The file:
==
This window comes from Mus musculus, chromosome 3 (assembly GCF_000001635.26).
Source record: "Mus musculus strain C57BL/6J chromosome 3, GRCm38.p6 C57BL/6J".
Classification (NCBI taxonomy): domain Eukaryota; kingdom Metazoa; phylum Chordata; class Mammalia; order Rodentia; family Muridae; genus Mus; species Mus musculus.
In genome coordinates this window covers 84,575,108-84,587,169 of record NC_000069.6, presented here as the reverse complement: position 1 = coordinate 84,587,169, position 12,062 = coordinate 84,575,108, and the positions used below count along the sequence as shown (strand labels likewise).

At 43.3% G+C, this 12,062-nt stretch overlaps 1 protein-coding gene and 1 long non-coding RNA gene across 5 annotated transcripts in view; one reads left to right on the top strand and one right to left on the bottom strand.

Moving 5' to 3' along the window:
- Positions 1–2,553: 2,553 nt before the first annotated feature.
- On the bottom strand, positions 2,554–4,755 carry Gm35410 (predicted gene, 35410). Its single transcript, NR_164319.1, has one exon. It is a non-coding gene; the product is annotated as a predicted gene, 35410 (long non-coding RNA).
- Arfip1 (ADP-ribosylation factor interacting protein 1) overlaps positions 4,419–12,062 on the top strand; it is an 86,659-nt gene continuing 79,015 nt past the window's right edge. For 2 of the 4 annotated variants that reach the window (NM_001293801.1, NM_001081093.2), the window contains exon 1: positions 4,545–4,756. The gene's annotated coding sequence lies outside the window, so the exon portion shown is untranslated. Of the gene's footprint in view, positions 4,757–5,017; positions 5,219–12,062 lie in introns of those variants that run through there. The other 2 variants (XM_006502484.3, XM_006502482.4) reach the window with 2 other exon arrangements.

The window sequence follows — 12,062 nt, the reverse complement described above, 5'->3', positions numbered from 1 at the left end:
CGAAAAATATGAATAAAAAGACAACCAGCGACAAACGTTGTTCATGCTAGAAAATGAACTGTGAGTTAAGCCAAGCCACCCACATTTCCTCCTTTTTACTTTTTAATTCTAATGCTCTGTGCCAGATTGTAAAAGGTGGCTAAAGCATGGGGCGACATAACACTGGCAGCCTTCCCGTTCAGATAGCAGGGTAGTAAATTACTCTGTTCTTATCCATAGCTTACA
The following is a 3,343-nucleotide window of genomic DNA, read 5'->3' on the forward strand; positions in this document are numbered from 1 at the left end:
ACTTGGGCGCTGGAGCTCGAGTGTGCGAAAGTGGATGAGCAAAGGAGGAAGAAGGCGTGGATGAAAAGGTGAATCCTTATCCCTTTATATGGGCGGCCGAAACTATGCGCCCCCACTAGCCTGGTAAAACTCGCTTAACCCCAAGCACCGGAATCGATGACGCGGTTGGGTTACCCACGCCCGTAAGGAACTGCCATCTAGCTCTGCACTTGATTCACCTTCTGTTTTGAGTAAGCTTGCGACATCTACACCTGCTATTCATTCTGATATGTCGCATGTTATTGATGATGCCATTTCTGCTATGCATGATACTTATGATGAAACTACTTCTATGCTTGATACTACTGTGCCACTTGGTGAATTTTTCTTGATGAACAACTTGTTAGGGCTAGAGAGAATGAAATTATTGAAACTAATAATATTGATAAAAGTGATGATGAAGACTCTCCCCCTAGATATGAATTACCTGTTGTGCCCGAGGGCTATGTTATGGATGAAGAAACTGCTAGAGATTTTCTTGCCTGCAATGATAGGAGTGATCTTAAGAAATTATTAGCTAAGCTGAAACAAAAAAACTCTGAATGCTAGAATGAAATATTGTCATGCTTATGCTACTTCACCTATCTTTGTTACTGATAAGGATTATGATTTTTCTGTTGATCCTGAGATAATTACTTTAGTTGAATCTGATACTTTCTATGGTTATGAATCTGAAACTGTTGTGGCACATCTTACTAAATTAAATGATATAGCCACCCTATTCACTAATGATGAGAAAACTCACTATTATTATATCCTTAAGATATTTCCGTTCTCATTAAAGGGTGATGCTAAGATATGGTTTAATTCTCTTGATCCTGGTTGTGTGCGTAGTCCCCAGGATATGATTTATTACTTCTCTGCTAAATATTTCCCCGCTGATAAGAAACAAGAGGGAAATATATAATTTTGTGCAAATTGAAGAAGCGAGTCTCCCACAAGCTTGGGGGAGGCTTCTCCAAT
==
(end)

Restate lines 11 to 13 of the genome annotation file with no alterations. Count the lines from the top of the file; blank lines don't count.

CGAAAAATATGAATAAAAAGACAACCAGCGACAAACGTTGTTCATGCTAGAAAATGAACTGTGAGTTAAGCCAAGCCACCCACATTTCCTCCTTTTTACTTTTTAATTCTAATGCTCTGTGCCAGATTGTAAAAGGTGGCTAAAGCATGGGGCGACATAACACTGGCAGCCTTCCCGTTCAGATAGCAGGGTAGTAAATTACTCTGTTCTTATCCATAGCTTACA
The following is a 3,343-nucleotide window of genomic DNA, read 5'->3' on the forward strand; positions in this document are numbered from 1 at the left end:
ACTTGGGCGCTGGAGCTCGAGTGTGCGAAAGTGGATGAGCAAAGGAGGAAGAAGGCGTGGATGAAAAGGTGAATCCTTATCCCTTTATATGGGCGGCCGAAACTATGCGCCCCCACTAGCCTGGTAAAACTCGCTTAACCCCAAGCACCGGAATCGATGACGCGGTTGGGTTACCCACGCCCGTAAGGAACTGCCATCTAGCTCTGCACTTGATTCACCTTCTGTTTTGAGTAAGCTTGCGACATCTACACCTGCTATTCATTCTGATATGTCGCATGTTATTGATGATGCCATTTCTGCTATGCATGATACTTATGATGAAACTACTTCTATGCTTGATACTACTGTGCCACTTGGTGAATTTTTCTTGATGAACAACTTGTTAGGGCTAGAGAGAATGAAATTATTGAAACTAATAATATTGATAAAAGTGATGATGAAGACTCTCCCCCTAGATATGAATTACCTGTTGTGCCCGAGGGCTATGTTATGGATGAAGAAACTGCTAGAGATTTTCTTGCCTGCAATGATAGGAGTGATCTTAAGAAATTATTAGCTAAGCTGAAACAAAAAAACTCTGAATGCTAGAATGAAATATTGTCATGCTTATGCTACTTCACCTATCTTTGTTACTGATAAGGATTATGATTTTTCTGTTGATCCTGAGATAATTACTTTAGTTGAATCTGATACTTTCTATGGTTATGAATCTGAAACTGTTGTGGCACATCTTACTAAATTAAATGATATAGCCACCCTATTCACTAATGATGAGAAAACTCACTATTATTATATCCTTAAGATATTTCCGTTCTCATTAAAGGGTGATGCTAAGATATGGTTTAATTCTCTTGATCCTGGTTGTGTGCGTAGTCCCCAGGATATGATTTATTACTTCTCTGCTAAATATTTCCCCGCTGATAAGAAACAAGAGGGAAATATATAATTTTGTGCAAATTGAAGAAGCGAGTCTCCCACAAGCTTGGGGGAGGCTTCTCCAAT